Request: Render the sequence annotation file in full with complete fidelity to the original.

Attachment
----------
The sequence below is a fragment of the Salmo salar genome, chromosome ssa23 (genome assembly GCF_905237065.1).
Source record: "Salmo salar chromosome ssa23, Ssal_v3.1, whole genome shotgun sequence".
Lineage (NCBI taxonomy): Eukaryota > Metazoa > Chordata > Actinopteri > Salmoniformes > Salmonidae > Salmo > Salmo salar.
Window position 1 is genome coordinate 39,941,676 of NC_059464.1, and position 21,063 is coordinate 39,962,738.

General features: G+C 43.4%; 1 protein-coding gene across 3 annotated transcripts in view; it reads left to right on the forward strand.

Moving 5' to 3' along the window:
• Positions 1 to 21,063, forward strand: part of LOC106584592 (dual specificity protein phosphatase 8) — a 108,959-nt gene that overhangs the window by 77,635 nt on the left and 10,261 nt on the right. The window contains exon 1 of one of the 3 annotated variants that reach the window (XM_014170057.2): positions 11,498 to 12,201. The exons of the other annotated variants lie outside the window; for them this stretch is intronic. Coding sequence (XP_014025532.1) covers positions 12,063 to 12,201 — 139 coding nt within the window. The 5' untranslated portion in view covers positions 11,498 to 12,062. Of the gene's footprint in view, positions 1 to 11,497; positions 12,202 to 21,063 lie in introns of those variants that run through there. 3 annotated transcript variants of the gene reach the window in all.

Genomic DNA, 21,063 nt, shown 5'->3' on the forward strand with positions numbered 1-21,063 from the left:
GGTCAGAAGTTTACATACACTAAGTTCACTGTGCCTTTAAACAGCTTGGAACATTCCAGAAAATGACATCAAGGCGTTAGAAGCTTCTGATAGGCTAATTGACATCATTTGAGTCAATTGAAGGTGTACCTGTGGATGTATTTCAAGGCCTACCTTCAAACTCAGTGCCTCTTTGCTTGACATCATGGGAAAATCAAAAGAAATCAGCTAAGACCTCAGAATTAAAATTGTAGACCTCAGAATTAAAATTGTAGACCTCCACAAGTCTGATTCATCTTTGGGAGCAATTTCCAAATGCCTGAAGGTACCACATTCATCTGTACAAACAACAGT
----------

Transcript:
The sequence below is a fragment of the Salmo salar genome, chromosome ssa23 (genome assembly GCF_905237065.1).
Source record: "Salmo salar chromosome ssa23, Ssal_v3.1, whole genome shotgun sequence".
Lineage (NCBI taxonomy): Eukaryota > Metazoa > Chordata > Actinopteri > Salmoniformes > Salmonidae > Salmo > Salmo salar.
Window position 1 is genome coordinate 39,941,676 of NC_059464.1, and position 21,063 is coordinate 39,962,738.

General features: G+C 43.4%; 1 protein-coding gene across 3 annotated transcripts in view; it reads left to right on the forward strand.

Moving 5' to 3' along the window:
• Positions 1 to 21,063, forward strand: part of LOC106584592 (dual specificity protein phosphatase 8) — a 108,959-nt gene that overhangs the window by 77,635 nt on the left and 10,261 nt on the right. The window contains exon 1 of one of the 3 annotated variants that reach the window (XM_014170057.2): positions 11,498 to 12,201. The exons of the other annotated variants lie outside the window; for them this stretch is intronic. Coding sequence (XP_014025532.1) covers positions 12,063 to 12,201 — 139 coding nt within the window. The 5' untranslated portion in view covers positions 11,498 to 12,062. Of the gene's footprint in view, positions 1 to 11,497; positions 12,202 to 21,063 lie in introns of those variants that run through there. 3 annotated transcript variants of the gene reach the window in all.

Genomic DNA, 21,063 nt, shown 5'->3' on the forward strand with positions numbered 1-21,063 from the left:
GGTCAGAAGTTTACATACACTAAGTTCACTGTGCCTTTAAACAGCTTGGAACATTCCAGAAAATGACATCAAGGCGTTAGAAGCTTCTGATAGGCTAATTGACATCATTTGAGTCAATTGAAGGTGTACCTGTGGATGTATTTCAAGGCCTACCTTCAAACTCAGTGCCTCTTTGCTTGACATCATGGGAAAATCAAAAGAAATCAGCTAAGACCTCAGAATTAAAATTGTAGACCTCAGAATTAAAATTGTAGACCTCCACAAGTCTGATTCATCTTTGGGAGCAATTTCCAAATGCCTGAAGGTACCACATTCATCTGTACAAACAACAGT